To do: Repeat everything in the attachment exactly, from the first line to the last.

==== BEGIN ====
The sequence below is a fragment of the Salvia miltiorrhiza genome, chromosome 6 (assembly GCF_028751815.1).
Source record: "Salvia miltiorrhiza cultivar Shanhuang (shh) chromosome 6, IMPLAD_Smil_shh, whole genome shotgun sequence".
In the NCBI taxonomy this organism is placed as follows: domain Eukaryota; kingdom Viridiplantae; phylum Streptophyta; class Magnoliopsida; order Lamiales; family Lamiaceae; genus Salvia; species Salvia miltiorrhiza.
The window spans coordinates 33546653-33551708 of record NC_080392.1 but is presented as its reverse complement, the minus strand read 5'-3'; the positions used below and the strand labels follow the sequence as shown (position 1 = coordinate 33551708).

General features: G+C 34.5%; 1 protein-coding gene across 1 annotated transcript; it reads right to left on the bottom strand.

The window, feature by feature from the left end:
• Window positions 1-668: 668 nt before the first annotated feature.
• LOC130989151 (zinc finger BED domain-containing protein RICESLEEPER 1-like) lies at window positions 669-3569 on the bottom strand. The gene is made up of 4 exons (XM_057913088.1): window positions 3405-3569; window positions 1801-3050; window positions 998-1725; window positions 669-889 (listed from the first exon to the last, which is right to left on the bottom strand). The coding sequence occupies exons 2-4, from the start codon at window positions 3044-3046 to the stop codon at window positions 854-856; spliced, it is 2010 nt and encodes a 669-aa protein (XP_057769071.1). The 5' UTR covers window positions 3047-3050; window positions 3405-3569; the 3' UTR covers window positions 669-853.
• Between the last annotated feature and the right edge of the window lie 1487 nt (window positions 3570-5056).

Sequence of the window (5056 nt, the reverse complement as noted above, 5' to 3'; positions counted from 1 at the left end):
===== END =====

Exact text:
The sequence below is a fragment of the Salvia miltiorrhiza genome, chromosome 6 (assembly GCF_028751815.1).
Source record: "Salvia miltiorrhiza cultivar Shanhuang (shh) chromosome 6, IMPLAD_Smil_shh, whole genome shotgun sequence".
In the NCBI taxonomy this organism is placed as follows: domain Eukaryota; kingdom Viridiplantae; phylum Streptophyta; class Magnoliopsida; order Lamiales; family Lamiaceae; genus Salvia; species Salvia miltiorrhiza.
The window spans coordinates 33546653-33551708 of record NC_080392.1 but is presented as its reverse complement, the minus strand read 5'-3'; the positions used below and the strand labels follow the sequence as shown (position 1 = coordinate 33551708).

General features: G+C 34.5%; 1 protein-coding gene across 1 annotated transcript; it reads right to left on the bottom strand.

The window, feature by feature from the left end:
• Window positions 1-668: 668 nt before the first annotated feature.
• LOC130989151 (zinc finger BED domain-containing protein RICESLEEPER 1-like) lies at window positions 669-3569 on the bottom strand. The gene is made up of 4 exons (XM_057913088.1): window positions 3405-3569; window positions 1801-3050; window positions 998-1725; window positions 669-889 (listed from the first exon to the last, which is right to left on the bottom strand). The coding sequence occupies exons 2-4, from the start codon at window positions 3044-3046 to the stop codon at window positions 854-856; spliced, it is 2010 nt and encodes a 669-aa protein (XP_057769071.1). The 5' UTR covers window positions 3047-3050; window positions 3405-3569; the 3' UTR covers window positions 669-853.
• Between the last annotated feature and the right edge of the window lie 1487 nt (window positions 3570-5056).

Sequence of the window (5056 nt, the reverse complement as noted above, 5' to 3'; positions counted from 1 at the left end):